Chōsen gakkō

Chōsen gakkō (Japanese: 朝鮮学校 Chōsen gakkō; Korean: 조선학교) are schools located in Japan at which Korean students receive education. It is sponsored by North Korea and Chongryon.

Chōsen gakkō are foreign schools for Koreans in Japan who strongly support North Korea, although they are not acknowledged as regular schools by Koreans in Japan who support South Korea and Japanese who support the South over the North. On the opposite side, Kankoku gakkō(韓国学校)are Korean schools sponsored by South Korea and operated by Mindan. Kankoku gakkō have fewer students than Chōsen gakkō, but they are acknowledged by South Koreans. Koreans who live in Japan supporting South Korea are likely to attend a Kankoku gakkō. Alternatively, they can go to a normal school in Japan with Japanese when there is no Kankoku gakkō in their area. Most Koreans who have lived in Japan since they were born, however, go to normal schools even if there is a Kankoku gakkō near them.[1]

As of 2013, there were 73 North Korean grade schools and ten North Korean high schools in Japan.[2] As of 2014, there were about 150,000 pro-North Korea Zainichi Koreans in Japan, and they form the clientele of the North Korean schools.[3] As of 2013, the North Korea-aligned schools had almost 9,000 ethnic Korean students.[2]

There is also a North Korea-aligned university in Japan, Korea University.[2]


The schools were established by Koreans who came to Japan during the pre-World War II period and during the war. Historically the North Korean government and the Chongryon provided funding for the North Korean schools in Japan. Justin McCurry of The Guardian stated that politically conservative Japanese people opposed the schools because since they believed that "a group that blatantly proclaims its loyalty to an unfriendly regime" should not receive the same treatment as the traditional Japanese education system.[3]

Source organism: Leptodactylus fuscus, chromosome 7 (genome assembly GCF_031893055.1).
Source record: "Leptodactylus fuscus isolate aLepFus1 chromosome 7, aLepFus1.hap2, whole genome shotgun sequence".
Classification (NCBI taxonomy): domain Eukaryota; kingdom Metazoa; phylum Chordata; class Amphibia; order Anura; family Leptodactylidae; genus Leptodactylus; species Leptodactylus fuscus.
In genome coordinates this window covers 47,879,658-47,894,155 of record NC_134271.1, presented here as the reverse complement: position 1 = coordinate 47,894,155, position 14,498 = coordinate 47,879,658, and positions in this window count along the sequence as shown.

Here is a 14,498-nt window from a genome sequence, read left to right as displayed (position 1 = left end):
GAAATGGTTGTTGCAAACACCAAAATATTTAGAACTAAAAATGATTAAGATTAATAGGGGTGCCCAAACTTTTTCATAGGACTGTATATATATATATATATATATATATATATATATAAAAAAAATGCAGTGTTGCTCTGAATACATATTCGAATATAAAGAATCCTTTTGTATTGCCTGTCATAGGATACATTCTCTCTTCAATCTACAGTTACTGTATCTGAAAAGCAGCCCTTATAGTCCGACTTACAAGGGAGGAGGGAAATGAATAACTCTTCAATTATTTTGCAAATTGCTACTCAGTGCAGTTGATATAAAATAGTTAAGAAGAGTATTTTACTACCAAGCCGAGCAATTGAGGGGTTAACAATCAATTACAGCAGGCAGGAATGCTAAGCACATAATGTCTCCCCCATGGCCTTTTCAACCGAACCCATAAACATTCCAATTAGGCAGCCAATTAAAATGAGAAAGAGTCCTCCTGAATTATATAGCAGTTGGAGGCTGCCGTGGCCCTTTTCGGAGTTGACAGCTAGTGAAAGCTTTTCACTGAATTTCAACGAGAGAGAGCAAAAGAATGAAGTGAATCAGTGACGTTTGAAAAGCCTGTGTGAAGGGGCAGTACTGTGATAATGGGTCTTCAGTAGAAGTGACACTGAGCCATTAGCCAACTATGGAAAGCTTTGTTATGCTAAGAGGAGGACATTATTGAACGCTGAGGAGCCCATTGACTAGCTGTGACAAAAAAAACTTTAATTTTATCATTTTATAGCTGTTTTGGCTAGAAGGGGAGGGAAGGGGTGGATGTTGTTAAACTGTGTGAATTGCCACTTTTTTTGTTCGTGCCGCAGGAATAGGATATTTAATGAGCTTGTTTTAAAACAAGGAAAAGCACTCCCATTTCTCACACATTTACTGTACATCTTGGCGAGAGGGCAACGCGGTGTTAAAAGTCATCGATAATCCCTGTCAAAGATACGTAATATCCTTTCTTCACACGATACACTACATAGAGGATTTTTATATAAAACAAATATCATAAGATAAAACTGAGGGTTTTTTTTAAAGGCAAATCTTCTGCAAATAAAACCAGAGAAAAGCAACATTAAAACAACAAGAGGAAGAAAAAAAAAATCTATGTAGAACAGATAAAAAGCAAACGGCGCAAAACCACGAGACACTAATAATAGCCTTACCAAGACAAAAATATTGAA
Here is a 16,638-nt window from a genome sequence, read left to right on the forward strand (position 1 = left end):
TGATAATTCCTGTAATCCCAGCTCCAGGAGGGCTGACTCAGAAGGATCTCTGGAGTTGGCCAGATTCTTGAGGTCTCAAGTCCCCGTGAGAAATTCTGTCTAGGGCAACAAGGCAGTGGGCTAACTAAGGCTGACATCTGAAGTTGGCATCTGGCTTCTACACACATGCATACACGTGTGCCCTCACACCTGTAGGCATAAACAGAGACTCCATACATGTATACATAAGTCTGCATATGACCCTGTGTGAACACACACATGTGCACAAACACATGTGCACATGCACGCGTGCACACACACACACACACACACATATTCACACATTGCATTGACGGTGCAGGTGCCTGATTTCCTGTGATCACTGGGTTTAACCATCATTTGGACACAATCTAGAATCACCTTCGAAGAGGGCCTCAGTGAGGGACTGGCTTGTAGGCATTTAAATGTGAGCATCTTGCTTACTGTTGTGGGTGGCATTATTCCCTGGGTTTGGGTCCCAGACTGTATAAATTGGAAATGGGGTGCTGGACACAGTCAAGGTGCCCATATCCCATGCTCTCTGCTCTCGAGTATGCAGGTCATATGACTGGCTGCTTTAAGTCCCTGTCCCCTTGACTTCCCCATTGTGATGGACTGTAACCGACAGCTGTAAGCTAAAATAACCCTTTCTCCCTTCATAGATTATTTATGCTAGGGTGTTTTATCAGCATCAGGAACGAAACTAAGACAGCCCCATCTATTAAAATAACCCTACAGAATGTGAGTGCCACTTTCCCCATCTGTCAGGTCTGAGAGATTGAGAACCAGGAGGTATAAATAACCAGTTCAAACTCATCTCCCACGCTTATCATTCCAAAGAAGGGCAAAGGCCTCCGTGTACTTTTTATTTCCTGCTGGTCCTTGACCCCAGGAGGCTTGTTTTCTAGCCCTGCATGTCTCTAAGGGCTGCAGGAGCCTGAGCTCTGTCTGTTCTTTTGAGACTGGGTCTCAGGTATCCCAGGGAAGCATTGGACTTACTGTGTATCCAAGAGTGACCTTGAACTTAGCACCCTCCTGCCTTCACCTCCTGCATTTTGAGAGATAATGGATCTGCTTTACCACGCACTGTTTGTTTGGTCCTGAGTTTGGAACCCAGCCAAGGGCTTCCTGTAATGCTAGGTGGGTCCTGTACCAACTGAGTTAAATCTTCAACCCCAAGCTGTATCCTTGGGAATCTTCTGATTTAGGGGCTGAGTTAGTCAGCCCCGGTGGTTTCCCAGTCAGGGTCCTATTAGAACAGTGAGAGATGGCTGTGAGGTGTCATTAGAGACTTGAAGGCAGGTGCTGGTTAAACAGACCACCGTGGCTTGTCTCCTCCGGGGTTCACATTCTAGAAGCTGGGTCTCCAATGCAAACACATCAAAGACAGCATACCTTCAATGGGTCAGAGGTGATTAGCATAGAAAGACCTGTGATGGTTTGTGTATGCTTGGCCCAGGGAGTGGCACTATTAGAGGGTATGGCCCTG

The schools received increasing support in the 1950s and 1960s since many Koreans in Japan sided with the Chongryon; at the time North Korea appeared to have good economic prospects.[2]

Beginning in 2010 and by 2014 increasing tensions between the Japanese and North Korean governments caused Japanese cities and prefectures to end subsidies to North Korean schools.[3] In the fiscal year of 2011 the Osaka Prefectural Government ended subsidies to a North Korean educational corporation which operates ten schools.[4]

The Japanese central government also took measures against the schools. In 2010 it prevented North Korean high schools from being a part of a tuition free waiver program.[3] In February 2013 the Japanese central government, citing the development of the North Korean nuclear program and a lack of cooperation regarding the North Korean abductions of Japanese citizens,[4] officially declared that North Korean schools may not be a part of the tuition waiver program.[3]

The January 2013 passage of United Nations Security Council Resolution 2087, which increased sanctions against North Korea, caused North Korean government support for the schools to erode.[3]